a real and present need that can no longer be ignored by
them or their financial advisors! Guaranteed options you
can't outlive are now available by using fixed annuity
contracts. I can tell you more about that and give
you a quote if you want one, later, once you properly review
your inherited IRA options first. (coming up next)
FINAL CONCEPT #
5: Follow The Rules!
Note: These will include a
mix of the concepts I covered on this site along with
other important information you need to know. They do not
address spousal rollovers which are wrongly classified in
the press sometimes as being an inherited IRA. To be
technically correct, please note that only non-spousal beneficiaries create the inherited IRA under IRS
rules. And, that's why you
are here... right?
YOU EITHER WANT TO PROTECT YOUR IRA FUNDS WHILE STILL ALIVE
- OR AFTER AS A BENEFICIARY OF A LOVED ONE'S PLAN WHO HAS
RECENTLY PASSED AWAY.
10 Rules You Must Know
and Abide By
From M.D. Anderson,
Rule # 1:
Cross Check the Facts
It is best to understand that the information you receive from the
institution that is custodian of the deceased IRA account is
probably wrong! Seek another opinion from another
qualified professional independent of the firm just to be
sure you get the facts right before you begin. (and accept
their explanation of options and terms or sign any paperwork)
Rule # 2:
Register the New Account Properly
Note: Multiple beneficiaries holding
the same account would be in the "plural" for registration
purposes. Also, note the words "Inherited" or "Beneficiary"
are commonly placed in front of the word "IRA", depending on
the firm. Trust registrations are more complicated and are
not produced here for that reason. Registrations are
commonly truncated due to database limitations of
institutional firms. The IRS fully supports any
truncation as long as it is reasonably possible to still
determine the account title name.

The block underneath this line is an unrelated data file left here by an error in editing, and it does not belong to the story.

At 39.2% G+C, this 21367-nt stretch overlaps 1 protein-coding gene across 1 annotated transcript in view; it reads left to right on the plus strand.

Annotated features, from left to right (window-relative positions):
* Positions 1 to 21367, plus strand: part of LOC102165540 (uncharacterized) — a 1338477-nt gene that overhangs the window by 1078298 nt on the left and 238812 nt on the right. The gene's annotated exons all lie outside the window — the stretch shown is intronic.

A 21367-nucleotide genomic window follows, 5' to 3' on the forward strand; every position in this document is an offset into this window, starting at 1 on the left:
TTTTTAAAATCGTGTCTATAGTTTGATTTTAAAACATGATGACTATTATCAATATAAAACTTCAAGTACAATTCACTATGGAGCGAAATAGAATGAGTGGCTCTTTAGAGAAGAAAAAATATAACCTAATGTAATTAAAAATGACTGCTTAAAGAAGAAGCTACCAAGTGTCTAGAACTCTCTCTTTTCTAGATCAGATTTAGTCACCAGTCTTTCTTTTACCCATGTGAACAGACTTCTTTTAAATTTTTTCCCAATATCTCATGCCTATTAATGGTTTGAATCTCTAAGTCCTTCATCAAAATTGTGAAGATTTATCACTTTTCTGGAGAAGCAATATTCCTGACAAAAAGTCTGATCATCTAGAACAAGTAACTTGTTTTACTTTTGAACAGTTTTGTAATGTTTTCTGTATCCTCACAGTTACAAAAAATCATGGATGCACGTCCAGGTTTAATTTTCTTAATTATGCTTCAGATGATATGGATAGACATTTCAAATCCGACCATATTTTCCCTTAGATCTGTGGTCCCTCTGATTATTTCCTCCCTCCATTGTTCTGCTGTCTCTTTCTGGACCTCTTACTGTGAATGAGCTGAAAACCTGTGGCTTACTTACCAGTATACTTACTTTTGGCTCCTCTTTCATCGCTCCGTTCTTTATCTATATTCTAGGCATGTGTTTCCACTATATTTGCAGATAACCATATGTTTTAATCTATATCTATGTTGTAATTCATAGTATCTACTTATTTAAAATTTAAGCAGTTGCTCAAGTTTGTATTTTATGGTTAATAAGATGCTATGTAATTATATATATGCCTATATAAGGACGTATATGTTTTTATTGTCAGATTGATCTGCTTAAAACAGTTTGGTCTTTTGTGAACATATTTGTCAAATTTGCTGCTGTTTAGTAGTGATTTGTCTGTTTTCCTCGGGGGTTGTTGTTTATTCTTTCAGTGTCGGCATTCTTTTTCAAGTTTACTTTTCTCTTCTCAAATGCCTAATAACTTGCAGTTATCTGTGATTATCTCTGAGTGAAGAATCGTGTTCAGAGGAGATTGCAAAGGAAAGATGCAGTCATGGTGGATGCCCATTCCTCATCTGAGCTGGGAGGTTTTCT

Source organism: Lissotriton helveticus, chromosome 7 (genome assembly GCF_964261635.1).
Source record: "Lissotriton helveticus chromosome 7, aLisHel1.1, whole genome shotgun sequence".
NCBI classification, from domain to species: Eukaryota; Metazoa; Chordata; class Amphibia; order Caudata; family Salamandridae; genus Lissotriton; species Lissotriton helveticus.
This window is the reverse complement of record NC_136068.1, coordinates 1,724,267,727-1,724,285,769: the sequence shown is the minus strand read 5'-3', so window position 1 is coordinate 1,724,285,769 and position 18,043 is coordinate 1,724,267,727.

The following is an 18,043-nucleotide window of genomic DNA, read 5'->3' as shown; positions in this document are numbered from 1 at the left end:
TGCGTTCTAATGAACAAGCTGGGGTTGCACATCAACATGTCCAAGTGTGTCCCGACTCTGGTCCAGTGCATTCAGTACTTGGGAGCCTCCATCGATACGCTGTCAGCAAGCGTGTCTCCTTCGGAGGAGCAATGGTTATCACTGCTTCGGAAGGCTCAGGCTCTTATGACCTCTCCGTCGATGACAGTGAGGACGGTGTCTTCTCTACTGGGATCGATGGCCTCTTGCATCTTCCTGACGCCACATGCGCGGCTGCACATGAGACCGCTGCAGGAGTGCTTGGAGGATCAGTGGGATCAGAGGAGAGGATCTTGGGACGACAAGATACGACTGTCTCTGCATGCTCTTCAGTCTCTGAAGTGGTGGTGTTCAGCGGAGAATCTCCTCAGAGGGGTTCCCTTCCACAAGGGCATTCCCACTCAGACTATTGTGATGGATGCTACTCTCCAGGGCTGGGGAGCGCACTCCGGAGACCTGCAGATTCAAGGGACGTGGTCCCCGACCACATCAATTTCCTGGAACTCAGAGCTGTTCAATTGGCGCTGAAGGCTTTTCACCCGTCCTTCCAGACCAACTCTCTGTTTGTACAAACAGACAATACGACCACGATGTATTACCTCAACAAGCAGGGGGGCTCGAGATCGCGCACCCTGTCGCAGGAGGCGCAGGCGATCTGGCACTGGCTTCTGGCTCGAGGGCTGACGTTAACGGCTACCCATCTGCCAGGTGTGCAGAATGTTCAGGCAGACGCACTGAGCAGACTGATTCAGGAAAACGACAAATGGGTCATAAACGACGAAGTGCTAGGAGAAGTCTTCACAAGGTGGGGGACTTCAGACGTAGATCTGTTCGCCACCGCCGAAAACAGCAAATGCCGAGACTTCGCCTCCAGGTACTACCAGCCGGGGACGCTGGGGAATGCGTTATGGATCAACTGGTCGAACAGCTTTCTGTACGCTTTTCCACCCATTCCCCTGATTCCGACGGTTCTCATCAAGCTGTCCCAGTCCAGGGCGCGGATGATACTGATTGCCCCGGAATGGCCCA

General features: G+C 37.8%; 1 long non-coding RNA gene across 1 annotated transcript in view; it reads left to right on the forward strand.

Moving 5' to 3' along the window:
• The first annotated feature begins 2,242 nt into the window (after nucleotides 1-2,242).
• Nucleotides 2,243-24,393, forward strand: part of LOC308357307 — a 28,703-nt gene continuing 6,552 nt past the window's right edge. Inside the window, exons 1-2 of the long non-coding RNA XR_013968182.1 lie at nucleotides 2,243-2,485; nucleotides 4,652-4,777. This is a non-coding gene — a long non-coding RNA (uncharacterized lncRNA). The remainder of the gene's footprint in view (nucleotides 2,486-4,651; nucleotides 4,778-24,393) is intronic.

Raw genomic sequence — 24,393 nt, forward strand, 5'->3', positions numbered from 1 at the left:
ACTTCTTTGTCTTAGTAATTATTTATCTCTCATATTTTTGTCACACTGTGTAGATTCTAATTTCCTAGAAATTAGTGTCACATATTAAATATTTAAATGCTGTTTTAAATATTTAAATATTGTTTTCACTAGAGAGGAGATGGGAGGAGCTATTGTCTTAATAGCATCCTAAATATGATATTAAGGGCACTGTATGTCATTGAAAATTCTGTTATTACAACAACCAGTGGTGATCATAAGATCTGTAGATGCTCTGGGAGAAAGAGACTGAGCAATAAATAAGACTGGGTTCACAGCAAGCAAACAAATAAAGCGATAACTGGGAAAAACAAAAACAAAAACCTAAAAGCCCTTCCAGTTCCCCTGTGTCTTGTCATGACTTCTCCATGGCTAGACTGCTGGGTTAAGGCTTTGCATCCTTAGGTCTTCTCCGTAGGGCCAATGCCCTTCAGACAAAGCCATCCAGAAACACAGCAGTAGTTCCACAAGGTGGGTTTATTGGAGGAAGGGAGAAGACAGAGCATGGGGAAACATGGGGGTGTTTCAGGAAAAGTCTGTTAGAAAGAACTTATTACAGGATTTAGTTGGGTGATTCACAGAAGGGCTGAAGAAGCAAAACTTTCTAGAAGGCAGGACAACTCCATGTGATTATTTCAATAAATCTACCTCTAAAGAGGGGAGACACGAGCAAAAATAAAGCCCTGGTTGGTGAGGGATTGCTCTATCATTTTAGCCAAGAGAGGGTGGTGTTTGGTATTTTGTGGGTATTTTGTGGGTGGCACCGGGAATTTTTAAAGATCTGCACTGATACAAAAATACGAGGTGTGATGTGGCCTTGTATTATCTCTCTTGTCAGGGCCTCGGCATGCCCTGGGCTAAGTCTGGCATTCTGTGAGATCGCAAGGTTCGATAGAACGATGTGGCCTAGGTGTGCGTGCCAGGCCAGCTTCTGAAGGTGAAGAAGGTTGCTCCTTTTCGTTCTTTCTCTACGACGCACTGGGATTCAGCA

Examples of non-trust proper titles for
Inherited IRA's will vary with the different institutions
who hold the money or who you transfer the money to.
All of these would be options acceptable by IRS standards
depending on which firm you are with (or go to):
"IRA FBO Fred Jones as
beneficiary of John Jones"
"IRA FBO Fred Jones
(Beneficiary) of John Jones (Deceased)"
"Decedent IRA FBO Fred Jones,
beneficiary of John Jones."
"Inherited IRA... "
"Beneficiary IRA... "
Truncated Sample: "IRA
FBO F. Jones (Ben.); of J. Jones (Dec.)"
Tip: Never let
the decedent's name be removed!
Rule # 3:
Transfer Your Inherited IRA to a More Beneficiary-friendly
Custodian if you Have Problems
If you inherit an IRA that is
held with a custodian or trustee that does not allow you to
stretch distributions under the options provided by the tax
code, you can usually transfer the inherited IRA to a
custodian or trustee that does.
Try to complete the transfer
before Dec. 31 of the year that follows the year in which
the IRA owner dies, so that you can make any required
elections under the new IRA agreement. Always move the
money via a trustee-to-trustee transfer.
Normally, only 401-k accounts
which recently became eligible for inherited IRS status are
sometimes restricted by the trustee on whether non taxable
transfers are allowed. Sometimes, the "agreement" with
the company may restrict these, not a good thing for you
because it moves you to the brink of my trademark
"Inherited IRA Hell" status I talk so much about! If
that is the case, some will even restrict your chance to
move the money elsewhere.
TIP: If you
discover funds taken in a lump sum from a frozen 401-k plan,
before your loved one died (and in the same year), check with my firm to
see if special IRS 10 year averaging applies on the
distribution you receive as well as special capital gains
tax rates for any pre 1974 contributions made. This option
may also apply to you as a beneficiary inheriting the IRA,
but specific checks must be performed to determine your
If 10 year averaging doesn't apply
or causes a higher tax bill to settle up with the IRS all in
one year (which is caused by a required 100% lump sum
may still be eligible for a 5 year payout to reduce the big
bite of taxes on a lump sum distribution. (applies only if
decedent died before reaching age 70.5) The facts of your
case must be known by a professional inherited IRA advisor
before options can be fully known that apply to YOUR
Rule # 4:
Excluding the Decedent's Name from the Registration does not
Necessarily Make the Amount Taxable
I already covered this, but
it is important to make it a rule as well. Contrary to
popular belief, transferring the assets into your own